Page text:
If it had of come from anyone else I would have assumed it was sarcasm and lost my shit. Truly, flipping-the-table lose my shit. But it was Mother, and I wasn’t even sure she was capable of sarcasm. Sure, she could mimic it, but did she mean it? Could she mean anything?
‘No, no. You don’t have to.’ I held my hand and she stayed silent while I moulded the gunk that was my brain into some form of recognisable shape.
‘It’s not that I don’t like you. Or even that I’m ambivalent. I don’t understand you. I’ve never met an AI like you and frankly, Mother, you terrify me.’
There was silence and I glanced at the light to make sure she was still there and hadn’t ducked out.
She was and the light of her presence flashed down steadily upon me like a pulsar in the night sky and I felt the weight of her gaze.
‘I see.’ She said and then her light winked out.
I wish I could have been in her head in that moment. Sorry, not her head, her core or her nanites? I don’t know the terminology; to me they were the same thing.
It scared the shit out of me, her disappearing like that. Her voice was flat, inflectionless, and for me it was a portent of doom.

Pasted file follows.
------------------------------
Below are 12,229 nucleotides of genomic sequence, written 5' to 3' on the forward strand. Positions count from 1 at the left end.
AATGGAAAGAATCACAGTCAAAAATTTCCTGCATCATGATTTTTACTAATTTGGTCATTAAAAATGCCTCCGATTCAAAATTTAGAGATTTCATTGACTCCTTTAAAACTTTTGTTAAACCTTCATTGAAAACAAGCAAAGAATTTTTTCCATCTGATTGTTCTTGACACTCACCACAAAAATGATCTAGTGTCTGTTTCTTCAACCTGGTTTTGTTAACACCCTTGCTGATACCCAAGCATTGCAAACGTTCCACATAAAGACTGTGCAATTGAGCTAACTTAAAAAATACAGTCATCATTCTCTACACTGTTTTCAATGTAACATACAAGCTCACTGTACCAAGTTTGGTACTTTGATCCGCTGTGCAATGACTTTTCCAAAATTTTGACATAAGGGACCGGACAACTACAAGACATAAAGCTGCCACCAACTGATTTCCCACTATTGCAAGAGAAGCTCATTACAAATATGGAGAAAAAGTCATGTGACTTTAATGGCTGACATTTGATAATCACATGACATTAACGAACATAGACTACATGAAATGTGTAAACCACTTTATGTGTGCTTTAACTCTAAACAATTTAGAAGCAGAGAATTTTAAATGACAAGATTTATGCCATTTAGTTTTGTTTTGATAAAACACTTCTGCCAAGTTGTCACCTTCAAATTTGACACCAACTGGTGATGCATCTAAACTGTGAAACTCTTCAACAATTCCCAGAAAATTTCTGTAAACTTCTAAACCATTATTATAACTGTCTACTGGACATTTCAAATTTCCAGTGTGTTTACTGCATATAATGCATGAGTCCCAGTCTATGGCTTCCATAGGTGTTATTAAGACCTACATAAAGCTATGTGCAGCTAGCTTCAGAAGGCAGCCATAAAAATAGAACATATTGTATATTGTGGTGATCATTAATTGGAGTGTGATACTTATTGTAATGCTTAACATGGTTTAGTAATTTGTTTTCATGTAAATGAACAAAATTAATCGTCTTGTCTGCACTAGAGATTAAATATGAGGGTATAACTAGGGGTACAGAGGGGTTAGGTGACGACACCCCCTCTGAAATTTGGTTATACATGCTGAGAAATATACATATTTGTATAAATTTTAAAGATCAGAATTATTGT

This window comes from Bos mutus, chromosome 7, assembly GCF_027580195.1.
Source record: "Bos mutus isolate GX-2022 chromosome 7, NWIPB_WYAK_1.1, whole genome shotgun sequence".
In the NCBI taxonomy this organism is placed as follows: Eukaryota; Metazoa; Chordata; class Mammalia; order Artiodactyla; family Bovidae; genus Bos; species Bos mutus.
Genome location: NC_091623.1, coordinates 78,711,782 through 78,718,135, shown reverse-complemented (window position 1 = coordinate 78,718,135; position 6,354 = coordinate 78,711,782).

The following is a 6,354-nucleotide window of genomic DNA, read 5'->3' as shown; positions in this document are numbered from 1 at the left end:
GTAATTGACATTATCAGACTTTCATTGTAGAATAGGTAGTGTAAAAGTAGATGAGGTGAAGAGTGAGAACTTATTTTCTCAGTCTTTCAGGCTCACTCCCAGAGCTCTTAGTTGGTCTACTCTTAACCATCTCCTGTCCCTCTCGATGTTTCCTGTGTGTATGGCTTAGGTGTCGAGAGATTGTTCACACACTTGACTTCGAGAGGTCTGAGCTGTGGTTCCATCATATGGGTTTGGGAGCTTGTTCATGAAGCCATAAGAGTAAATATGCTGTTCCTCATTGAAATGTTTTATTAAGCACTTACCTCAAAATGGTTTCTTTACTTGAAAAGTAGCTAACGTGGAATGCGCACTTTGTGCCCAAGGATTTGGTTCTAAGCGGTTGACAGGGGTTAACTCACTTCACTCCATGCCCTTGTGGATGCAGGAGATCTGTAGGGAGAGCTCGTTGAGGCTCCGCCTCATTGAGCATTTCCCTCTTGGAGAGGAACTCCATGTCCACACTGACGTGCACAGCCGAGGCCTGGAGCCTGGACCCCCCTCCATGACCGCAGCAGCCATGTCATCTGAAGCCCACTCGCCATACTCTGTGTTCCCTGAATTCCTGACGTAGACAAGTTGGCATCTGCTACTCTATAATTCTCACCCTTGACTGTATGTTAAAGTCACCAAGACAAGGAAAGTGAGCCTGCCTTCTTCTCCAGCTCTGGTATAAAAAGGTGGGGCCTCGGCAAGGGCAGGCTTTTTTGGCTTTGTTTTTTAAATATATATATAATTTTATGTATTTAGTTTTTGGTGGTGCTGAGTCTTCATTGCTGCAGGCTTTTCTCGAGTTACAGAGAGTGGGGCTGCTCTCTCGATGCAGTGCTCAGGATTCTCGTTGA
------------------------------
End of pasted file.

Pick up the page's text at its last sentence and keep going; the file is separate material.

Looking back now…no. I stand by my reaction. The fear was natural and so was my response to it. What did she expect? Leaving like that after dropping two words with the finality of an executioner’s blade. I don’t regret it.
My suit has decided to inform me that I have about two and a half hours left of oxygen. I guess I will be stubborn until the moment I die. My wife was right.
That annoys me far more than it should given my present circumstances.
I must have something more momentous to say. Something that will leave whoever finds this recording in awe of the wisdom I have gained drifting through space.
But I don’t. What happened on TRAPPIST-1e only took from me. It left me less than I was.
The trip, as I mentioned, took about eighty years and for seventy-six of that I was in Slumber. The nanites in my body worked away as they do now, they kept my healthy cells healthy and discarded any that weren’t.
If you are an alien species let me give you a brief run-down of human physiology.
We are squishy, yet surprisingly resilient. As with most things, we are our bodies worst enemies and even with our nanites in every single cell keeping us healthy and alive for well over 200 years, we still find excuses to kill ourselves and each other.
I probably shouldn’t be saying this but hey, what the hell; if you ever want to kill all humans, just wait. That’s all you need to do. Eventually, we will do it ourselves.
There’s a saying on Earth; curiosity killed the cat. A cat being a furry creature that is simultaneously subservient to us and our master.
We are the cat in that saying. If there is one thing that will wipe out humanity it’s our insatiable need to constantly reach out for something new, something more.
Anyhoo, enough of me pissing on my own species. This is meant to be a significant recounting of my time on TRAPPIST-1e, a retelling of the incredible events that will in about two hours and twenty-three minutes, lead to my demise.
I should really get back to it.